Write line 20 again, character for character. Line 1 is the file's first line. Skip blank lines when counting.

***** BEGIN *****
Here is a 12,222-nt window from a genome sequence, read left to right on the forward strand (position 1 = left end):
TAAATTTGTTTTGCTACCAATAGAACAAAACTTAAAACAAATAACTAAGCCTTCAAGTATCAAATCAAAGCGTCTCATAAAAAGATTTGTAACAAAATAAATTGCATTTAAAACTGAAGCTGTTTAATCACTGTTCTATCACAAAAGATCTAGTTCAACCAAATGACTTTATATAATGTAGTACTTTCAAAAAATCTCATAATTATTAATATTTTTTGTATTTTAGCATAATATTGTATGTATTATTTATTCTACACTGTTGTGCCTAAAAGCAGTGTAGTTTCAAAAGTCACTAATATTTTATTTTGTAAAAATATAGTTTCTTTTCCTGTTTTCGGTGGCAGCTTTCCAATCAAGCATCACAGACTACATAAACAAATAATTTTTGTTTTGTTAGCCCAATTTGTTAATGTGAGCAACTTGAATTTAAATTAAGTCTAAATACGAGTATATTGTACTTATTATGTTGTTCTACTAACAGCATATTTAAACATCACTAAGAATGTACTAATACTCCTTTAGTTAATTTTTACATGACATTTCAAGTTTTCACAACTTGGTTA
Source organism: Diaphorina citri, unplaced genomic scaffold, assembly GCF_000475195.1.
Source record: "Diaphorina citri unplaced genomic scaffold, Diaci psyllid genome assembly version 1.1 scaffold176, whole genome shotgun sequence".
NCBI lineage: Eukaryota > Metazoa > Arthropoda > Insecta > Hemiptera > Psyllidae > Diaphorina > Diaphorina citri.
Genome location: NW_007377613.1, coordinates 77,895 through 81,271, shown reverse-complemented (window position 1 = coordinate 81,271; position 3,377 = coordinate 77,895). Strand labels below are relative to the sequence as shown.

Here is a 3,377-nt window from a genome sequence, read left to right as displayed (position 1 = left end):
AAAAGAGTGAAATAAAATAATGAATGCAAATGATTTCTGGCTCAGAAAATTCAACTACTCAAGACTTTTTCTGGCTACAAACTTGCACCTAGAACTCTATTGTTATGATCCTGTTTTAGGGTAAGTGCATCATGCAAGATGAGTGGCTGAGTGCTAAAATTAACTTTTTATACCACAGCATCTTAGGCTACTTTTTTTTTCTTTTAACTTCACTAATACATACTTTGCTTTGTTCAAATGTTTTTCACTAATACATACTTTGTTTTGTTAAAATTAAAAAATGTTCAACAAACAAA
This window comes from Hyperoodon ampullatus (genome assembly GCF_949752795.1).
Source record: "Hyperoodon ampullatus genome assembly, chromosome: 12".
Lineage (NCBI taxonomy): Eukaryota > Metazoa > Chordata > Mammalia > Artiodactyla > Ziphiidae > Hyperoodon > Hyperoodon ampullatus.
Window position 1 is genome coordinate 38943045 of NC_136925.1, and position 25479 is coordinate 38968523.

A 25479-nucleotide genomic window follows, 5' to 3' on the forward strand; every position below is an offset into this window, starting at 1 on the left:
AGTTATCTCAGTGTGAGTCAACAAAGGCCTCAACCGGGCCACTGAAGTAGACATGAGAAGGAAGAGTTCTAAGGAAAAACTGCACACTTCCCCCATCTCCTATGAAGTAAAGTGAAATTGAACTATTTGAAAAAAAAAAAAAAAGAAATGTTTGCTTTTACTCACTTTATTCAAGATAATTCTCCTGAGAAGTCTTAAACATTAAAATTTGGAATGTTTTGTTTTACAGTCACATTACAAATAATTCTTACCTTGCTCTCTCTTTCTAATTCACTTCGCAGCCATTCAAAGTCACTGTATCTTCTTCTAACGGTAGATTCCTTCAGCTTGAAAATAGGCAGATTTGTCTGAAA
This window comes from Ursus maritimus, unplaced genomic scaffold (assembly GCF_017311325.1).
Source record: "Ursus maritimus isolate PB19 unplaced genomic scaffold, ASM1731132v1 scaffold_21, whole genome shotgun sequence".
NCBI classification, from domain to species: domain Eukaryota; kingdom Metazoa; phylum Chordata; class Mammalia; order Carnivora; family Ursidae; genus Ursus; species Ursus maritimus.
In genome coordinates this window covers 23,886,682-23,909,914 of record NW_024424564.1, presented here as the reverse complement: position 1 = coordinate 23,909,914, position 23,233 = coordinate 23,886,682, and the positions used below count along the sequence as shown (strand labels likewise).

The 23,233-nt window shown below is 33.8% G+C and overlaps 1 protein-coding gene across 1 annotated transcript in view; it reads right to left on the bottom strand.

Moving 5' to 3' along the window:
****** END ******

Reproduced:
Moving 5' to 3' along the window: